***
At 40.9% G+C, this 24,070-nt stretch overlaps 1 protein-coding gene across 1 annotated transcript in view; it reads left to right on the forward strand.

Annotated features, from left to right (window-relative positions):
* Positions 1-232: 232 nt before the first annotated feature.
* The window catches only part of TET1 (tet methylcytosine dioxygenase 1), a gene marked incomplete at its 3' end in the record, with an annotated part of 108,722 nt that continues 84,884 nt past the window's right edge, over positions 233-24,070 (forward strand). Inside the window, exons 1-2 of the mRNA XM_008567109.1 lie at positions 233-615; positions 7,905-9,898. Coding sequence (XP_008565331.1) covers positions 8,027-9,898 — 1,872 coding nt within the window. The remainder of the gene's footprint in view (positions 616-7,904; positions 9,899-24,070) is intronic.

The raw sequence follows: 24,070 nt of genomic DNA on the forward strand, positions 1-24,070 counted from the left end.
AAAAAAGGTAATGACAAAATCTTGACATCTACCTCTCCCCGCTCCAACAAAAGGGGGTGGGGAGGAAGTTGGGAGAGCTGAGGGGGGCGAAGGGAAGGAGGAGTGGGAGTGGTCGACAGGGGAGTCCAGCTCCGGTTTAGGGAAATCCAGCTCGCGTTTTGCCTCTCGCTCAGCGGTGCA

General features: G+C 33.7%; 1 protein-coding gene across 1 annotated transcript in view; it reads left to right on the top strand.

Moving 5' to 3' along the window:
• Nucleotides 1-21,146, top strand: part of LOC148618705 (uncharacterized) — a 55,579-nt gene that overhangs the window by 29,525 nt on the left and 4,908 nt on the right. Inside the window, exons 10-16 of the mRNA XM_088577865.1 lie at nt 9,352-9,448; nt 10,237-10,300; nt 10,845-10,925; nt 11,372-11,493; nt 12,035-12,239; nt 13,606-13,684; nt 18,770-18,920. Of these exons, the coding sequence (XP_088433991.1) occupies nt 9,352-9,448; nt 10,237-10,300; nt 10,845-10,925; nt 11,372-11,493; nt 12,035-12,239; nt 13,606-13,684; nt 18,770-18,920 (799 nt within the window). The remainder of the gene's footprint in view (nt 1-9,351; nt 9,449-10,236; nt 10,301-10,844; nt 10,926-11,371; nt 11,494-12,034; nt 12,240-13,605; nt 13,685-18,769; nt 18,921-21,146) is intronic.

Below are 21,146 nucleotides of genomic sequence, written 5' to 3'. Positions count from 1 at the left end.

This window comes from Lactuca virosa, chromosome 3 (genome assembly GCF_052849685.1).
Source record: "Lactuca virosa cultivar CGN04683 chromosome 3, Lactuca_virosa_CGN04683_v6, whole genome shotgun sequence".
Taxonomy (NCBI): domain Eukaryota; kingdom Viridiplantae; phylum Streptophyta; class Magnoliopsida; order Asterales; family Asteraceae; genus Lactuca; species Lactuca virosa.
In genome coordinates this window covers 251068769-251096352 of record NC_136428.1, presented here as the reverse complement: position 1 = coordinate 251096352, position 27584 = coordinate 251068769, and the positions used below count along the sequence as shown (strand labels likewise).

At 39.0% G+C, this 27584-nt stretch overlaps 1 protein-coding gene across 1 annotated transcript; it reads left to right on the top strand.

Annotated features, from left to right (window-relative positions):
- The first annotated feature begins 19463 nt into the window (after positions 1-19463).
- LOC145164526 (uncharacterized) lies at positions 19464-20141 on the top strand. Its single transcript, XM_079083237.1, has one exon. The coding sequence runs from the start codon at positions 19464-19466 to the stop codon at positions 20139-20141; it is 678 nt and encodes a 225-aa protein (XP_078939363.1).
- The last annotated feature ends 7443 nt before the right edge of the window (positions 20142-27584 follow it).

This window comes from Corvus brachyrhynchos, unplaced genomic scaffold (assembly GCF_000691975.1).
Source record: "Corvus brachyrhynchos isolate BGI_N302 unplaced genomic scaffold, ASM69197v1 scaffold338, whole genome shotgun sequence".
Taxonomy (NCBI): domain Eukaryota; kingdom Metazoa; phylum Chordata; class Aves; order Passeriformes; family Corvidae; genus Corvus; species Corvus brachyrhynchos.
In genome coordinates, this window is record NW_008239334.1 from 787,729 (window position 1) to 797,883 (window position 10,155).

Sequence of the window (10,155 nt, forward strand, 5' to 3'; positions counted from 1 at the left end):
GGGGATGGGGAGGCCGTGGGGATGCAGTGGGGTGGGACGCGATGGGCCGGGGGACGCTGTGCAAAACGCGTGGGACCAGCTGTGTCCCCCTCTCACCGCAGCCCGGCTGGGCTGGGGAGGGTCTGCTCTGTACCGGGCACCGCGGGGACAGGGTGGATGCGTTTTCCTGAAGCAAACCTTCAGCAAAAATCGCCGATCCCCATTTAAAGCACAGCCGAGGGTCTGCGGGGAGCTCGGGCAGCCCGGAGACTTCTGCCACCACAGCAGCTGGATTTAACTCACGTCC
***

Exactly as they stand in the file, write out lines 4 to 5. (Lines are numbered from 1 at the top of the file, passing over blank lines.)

* The window catches only part of TET1 (tet methylcytosine dioxygenase 1), a gene marked incomplete at its 3' end in the record, with an annotated part of 108,722 nt that continues 84,884 nt past the window's right edge, over positions 233-24,070 (forward strand). Inside the window, exons 1-2 of the mRNA XM_008567109.1 lie at positions 233-615; positions 7,905-9,898. Coding sequence (XP_008565331.1) covers positions 8,027-9,898 — 1,872 coding nt within the window. The remainder of the gene's footprint in view (positions 616-7,904; positions 9,899-24,070) is intronic.

The raw sequence follows: 24,070 nt of genomic DNA on the forward strand, positions 1-24,070 counted from the left end.